Musings, Woolgathering, & Ghosts: Poetic and Visual Offerings from My Life Yours
By: CK Sobey
I have wondered at the many ways life turns me inside and out every day of my life.
I do my best to see life with depth and breath. A broader lens of what I see day to day.
With practice and intent, I try to find the uncommon in everyday life. Simply living my daily experiences can in itself become a form of art.
For the most part, this book has come together aroused by thoughts and feelings from my everyday life.
Some are deeper, more insightful. Others are lighter and more playful. Some are haunting, with vivid memories that follow me through my life.
I hope that everyone who is drawn to this book will resonate in some way with the stories and photos on the pages.
From Musings, Woolgathering, and Ghosts:
Life is many things and all the in-between.
How big and wide will you live your life?
Or will the fear of this day cause your experience to be narrowed, smaller?
Starvation is not always about the stomach.
It is all about the view.
“Perhaps everything that frightens us is in its deepest essence something helpless that wants our love.”
—Rainer Maria Rilke
Henry the Turtle
By: C.K. Sobey
A delightful tale of a turtle being born to a family of ducks. When Henry the Turtle is abandoned as an egg in an all-duck community, it causes quite a stir! A caring mother duck quickly adopts the egg, keeping it warm and safe, and every duck in the community awaits its hatching with wonderment and awe. Henry the Turtle is a loving testament to the power of family, with a simple yet timeless message: There are no limits to what caring and nurturing can do for all living creatures. Follow Henry the Turtle as he finally meets his adopted duck family in this beautifully illustrated story that will appeal to young children everywhere!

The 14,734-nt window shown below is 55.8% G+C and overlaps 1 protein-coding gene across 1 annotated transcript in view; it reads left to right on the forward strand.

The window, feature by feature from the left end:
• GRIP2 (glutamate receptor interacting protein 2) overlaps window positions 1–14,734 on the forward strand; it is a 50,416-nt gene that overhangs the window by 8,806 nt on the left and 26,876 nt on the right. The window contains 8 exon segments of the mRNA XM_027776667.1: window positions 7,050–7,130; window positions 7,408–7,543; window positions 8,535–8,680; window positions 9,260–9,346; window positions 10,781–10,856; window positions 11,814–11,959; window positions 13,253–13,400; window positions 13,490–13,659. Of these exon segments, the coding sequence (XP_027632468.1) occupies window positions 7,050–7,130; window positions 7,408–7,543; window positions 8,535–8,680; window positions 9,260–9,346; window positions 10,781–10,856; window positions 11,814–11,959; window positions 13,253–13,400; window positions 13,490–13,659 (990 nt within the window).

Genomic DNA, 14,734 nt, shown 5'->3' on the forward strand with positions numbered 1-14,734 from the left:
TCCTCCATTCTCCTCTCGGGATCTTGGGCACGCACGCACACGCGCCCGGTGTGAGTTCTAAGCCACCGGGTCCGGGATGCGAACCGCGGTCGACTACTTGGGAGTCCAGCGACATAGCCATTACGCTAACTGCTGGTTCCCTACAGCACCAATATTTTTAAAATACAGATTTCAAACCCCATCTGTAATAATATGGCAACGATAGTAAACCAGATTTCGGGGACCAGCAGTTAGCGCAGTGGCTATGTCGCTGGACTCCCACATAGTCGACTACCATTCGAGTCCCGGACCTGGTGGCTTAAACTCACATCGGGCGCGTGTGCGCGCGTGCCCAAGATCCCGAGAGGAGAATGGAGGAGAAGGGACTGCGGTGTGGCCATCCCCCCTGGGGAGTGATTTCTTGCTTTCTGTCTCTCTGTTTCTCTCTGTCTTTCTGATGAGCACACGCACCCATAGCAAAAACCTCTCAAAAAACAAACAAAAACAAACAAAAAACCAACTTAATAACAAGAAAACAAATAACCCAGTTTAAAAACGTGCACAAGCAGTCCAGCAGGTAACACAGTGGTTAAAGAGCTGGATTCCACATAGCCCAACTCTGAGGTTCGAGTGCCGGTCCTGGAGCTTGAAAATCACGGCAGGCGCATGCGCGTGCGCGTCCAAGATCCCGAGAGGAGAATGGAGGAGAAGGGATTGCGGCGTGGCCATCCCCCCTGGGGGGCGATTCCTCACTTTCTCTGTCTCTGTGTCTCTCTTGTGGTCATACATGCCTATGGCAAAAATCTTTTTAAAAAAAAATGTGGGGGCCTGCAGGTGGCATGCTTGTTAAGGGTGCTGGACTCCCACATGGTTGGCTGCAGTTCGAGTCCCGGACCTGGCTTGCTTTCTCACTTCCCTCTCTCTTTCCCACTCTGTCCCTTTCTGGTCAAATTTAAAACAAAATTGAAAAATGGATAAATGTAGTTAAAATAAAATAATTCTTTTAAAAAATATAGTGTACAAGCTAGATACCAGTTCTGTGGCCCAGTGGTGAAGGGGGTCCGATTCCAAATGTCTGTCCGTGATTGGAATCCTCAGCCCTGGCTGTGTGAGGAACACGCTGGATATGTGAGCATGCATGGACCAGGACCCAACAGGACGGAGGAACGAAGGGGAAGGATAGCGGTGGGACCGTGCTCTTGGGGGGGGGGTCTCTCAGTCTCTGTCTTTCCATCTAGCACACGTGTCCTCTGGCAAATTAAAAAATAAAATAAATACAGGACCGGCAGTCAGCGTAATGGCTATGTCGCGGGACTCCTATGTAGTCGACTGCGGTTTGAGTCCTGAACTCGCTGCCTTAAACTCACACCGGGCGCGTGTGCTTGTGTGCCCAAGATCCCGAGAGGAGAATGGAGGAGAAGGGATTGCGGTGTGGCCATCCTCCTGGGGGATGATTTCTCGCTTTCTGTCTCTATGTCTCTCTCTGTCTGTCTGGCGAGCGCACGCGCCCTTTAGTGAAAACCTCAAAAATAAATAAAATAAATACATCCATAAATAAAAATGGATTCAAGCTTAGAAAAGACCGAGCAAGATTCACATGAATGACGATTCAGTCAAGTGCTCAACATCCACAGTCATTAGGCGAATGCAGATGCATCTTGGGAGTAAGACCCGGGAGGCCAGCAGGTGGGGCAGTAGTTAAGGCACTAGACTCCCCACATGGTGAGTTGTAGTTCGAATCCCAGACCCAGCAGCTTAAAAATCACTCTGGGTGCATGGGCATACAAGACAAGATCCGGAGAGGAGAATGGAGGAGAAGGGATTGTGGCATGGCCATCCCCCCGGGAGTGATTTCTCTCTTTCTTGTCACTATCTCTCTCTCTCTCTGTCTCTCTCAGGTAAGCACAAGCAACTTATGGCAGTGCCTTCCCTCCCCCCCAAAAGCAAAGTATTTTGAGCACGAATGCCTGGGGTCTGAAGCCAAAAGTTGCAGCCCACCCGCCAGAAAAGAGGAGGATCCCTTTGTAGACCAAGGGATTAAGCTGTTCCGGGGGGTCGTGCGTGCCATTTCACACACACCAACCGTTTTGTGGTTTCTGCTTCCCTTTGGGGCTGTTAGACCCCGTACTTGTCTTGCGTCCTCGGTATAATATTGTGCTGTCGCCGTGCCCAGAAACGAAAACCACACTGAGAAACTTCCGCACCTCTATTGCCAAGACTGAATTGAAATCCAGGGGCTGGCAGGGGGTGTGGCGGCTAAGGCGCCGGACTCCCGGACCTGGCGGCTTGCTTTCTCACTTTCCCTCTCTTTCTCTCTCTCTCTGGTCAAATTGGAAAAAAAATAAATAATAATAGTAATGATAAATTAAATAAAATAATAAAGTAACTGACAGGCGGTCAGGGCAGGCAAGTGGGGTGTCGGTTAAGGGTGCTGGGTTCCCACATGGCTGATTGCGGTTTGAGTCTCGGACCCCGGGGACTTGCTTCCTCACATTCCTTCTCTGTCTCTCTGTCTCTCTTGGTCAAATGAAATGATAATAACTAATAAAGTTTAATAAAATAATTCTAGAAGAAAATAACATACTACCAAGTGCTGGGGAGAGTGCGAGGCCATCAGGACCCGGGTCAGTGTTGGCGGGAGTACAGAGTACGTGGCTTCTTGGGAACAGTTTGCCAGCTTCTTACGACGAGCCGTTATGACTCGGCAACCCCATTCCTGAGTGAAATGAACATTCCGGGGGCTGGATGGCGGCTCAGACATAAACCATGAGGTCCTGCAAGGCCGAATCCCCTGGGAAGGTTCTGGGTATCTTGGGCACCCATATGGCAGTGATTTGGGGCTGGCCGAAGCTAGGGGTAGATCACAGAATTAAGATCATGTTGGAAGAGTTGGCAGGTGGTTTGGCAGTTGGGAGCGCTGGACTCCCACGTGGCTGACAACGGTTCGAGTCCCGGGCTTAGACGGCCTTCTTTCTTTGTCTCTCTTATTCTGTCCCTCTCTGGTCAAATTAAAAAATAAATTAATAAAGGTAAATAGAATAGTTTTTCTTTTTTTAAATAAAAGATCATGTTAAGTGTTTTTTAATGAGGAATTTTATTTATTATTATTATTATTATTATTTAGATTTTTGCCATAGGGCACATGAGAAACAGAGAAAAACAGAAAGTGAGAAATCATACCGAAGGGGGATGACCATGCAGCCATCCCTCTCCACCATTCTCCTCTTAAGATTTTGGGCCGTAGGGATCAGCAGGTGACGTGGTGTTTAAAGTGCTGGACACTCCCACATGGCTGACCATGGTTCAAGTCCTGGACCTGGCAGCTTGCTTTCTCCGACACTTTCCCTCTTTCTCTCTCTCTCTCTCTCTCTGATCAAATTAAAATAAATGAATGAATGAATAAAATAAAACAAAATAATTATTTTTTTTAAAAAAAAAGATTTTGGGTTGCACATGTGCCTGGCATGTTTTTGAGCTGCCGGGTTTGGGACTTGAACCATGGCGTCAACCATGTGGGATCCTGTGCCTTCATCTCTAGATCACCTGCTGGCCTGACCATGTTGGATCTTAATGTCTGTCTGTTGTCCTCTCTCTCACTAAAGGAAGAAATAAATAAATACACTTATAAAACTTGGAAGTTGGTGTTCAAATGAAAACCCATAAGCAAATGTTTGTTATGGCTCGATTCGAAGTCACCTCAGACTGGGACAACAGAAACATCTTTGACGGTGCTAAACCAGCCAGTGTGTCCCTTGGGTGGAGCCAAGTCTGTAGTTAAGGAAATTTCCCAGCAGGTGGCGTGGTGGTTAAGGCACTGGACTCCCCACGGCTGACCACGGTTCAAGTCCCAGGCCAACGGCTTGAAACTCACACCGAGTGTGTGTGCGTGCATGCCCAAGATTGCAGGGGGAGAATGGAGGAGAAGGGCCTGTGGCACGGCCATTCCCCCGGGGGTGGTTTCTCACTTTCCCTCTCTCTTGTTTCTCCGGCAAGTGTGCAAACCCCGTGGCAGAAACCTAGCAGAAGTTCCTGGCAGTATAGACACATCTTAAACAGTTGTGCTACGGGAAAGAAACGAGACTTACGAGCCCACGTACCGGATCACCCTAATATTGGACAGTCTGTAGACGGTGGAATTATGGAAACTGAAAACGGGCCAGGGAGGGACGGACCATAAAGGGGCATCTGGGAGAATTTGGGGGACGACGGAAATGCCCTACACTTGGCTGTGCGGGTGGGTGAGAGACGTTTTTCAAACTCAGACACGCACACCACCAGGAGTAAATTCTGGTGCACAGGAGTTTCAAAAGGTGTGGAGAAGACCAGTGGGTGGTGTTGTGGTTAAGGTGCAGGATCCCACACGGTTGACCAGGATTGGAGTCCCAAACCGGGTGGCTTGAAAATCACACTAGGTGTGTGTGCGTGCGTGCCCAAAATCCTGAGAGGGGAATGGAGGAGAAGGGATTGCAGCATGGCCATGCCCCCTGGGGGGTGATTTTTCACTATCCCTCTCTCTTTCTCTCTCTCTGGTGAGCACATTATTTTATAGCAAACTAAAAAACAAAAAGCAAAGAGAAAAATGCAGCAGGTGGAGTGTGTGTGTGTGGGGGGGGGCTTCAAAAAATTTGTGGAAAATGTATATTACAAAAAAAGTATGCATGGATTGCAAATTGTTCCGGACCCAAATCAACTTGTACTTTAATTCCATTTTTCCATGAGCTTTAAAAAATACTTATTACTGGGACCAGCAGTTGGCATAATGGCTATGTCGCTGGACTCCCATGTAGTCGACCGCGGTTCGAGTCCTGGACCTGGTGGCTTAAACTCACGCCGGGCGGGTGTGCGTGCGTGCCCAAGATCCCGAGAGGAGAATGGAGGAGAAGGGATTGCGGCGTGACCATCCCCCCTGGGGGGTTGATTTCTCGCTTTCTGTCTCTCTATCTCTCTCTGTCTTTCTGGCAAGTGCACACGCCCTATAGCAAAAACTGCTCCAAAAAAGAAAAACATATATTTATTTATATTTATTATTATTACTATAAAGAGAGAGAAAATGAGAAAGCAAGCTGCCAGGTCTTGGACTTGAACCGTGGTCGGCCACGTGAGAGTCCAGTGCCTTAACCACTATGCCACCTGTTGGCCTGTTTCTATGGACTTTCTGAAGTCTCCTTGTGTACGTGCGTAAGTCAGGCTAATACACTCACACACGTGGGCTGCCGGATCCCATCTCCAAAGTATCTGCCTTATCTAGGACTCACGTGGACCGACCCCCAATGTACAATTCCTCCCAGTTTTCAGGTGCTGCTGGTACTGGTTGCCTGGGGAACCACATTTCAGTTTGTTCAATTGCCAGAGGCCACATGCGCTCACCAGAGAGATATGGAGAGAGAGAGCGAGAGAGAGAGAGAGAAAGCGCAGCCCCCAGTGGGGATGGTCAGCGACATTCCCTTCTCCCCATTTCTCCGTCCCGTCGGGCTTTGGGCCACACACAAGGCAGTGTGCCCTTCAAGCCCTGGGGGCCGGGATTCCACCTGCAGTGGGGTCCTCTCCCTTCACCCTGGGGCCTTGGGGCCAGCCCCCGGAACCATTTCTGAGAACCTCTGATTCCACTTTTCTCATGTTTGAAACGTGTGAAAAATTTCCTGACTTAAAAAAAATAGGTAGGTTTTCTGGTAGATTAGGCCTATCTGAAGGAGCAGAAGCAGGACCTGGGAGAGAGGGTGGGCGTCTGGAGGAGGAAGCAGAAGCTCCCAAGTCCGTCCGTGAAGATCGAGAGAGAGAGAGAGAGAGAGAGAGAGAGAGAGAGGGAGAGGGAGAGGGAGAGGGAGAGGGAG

What others are saying on Amazon:
The power of love
By Merry Coburn, Ph.D. on April 22, 2015
The loving message Henry the Turtle shares is one we all yearn to hear. Surface differences really do not matter. Love can hold us even when it sometimes appears we do not belong. This message has never been more timely. Today’s families increasing include children of skin color and abilities/disabilities that differ from that of their siblings and parents. Kas Sobey’s story and Skelton’s charming drawings show how wonderful it can be when others embrace us just as we are and tell us we belong. Henry’s duck family will be marvelous role models for children as well as a reminder about the power of mother love. As a grandmother of a severely handicapped child who at first glance looks different, I can say that the story of Henry the Turtle went straight to my heart.
Henry the Turtle is a most delightful story of diversity and love.
By Inka Omholt on April 23, 2015
Henry the Turtle is a most delightful story of diversity and love.I enjoyed the simplicity of the story as well as the clear message of “we are all
lovable no matter how different we are.
Our children need more stories like this one and the illustrations are wonderful. A true gem in the large field of children stories.
It’s a winner!
By LA on April 28, 2015
I shared this with my 4 year old grandson who had just returned from visiting his indigenous Panamanian other family–all of it quite different from his American life. But all loving family. We both loved the story and he has asked for it several times since. It’s a winner
By Robert on June 14, 2015
Henry the Turtle is a most delightful, up-lifting and entertaining book for children and adults. Great message of loving and caring for others.
By Miss Barbara VINE VOICE on September 14, 2015
On the surface Henry the Turtle is a charming little book about the welcoming to world of a turtle baby by a family of ducks. It is mother duck who found Henry’s abandoned egg and decided to nurture it to hatching. But – below the surface this books can be the perfect introduction into the topics of biology, of adoption, of multiculturalism, of inclusion, and the importance of love.
The story is simple and well told by author Kas Sobey but it is the wonderful illustrations by Marit Skelton that puts this little book over the top. They are charming and tell the story by opening up conversation leads that will help you talk to your child “about” the story – not just “tell” the story. I think this book will be great addition to your juvenile fiction library.